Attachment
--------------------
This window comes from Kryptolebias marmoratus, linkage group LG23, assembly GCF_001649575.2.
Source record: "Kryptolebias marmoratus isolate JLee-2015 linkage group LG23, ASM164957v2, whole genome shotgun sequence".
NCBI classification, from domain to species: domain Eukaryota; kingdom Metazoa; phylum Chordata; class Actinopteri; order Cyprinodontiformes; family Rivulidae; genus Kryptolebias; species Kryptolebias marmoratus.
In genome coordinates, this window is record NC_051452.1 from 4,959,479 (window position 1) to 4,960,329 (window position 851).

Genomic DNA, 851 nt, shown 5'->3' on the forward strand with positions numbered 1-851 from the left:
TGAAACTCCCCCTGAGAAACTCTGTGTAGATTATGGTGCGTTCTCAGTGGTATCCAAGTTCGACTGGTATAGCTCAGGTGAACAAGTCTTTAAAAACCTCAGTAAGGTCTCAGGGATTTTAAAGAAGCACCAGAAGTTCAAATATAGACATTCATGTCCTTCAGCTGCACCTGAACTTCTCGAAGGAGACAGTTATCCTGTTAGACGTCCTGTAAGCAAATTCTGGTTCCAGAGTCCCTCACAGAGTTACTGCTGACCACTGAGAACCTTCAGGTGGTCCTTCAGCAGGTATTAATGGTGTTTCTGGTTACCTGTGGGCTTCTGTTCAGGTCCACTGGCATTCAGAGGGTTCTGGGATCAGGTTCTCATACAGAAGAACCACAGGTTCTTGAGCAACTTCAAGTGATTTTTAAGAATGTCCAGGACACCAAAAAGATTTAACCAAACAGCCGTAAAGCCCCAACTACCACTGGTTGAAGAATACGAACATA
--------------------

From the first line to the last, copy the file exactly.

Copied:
This window comes from Kryptolebias marmoratus, linkage group LG23, assembly GCF_001649575.2.
Source record: "Kryptolebias marmoratus isolate JLee-2015 linkage group LG23, ASM164957v2, whole genome shotgun sequence".
NCBI classification, from domain to species: domain Eukaryota; kingdom Metazoa; phylum Chordata; class Actinopteri; order Cyprinodontiformes; family Rivulidae; genus Kryptolebias; species Kryptolebias marmoratus.
In genome coordinates, this window is record NC_051452.1 from 4,959,479 (window position 1) to 4,960,329 (window position 851).

Genomic DNA, 851 nt, shown 5'->3' on the forward strand with positions numbered 1-851 from the left:
TGAAACTCCCCCTGAGAAACTCTGTGTAGATTATGGTGCGTTCTCAGTGGTATCCAAGTTCGACTGGTATAGCTCAGGTGAACAAGTCTTTAAAAACCTCAGTAAGGTCTCAGGGATTTTAAAGAAGCACCAGAAGTTCAAATATAGACATTCATGTCCTTCAGCTGCACCTGAACTTCTCGAAGGAGACAGTTATCCTGTTAGACGTCCTGTAAGCAAATTCTGGTTCCAGAGTCCCTCACAGAGTTACTGCTGACCACTGAGAACCTTCAGGTGGTCCTTCAGCAGGTATTAATGGTGTTTCTGGTTACCTGTGGGCTTCTGTTCAGGTCCACTGGCATTCAGAGGGTTCTGGGATCAGGTTCTCATACAGAAGAACCACAGGTTCTTGAGCAACTTCAAGTGATTTTTAAGAATGTCCAGGACACCAAAAAGATTTAACCAAACAGCCGTAAAGCCCCAACTACCACTGGTTGAAGAATACGAACATA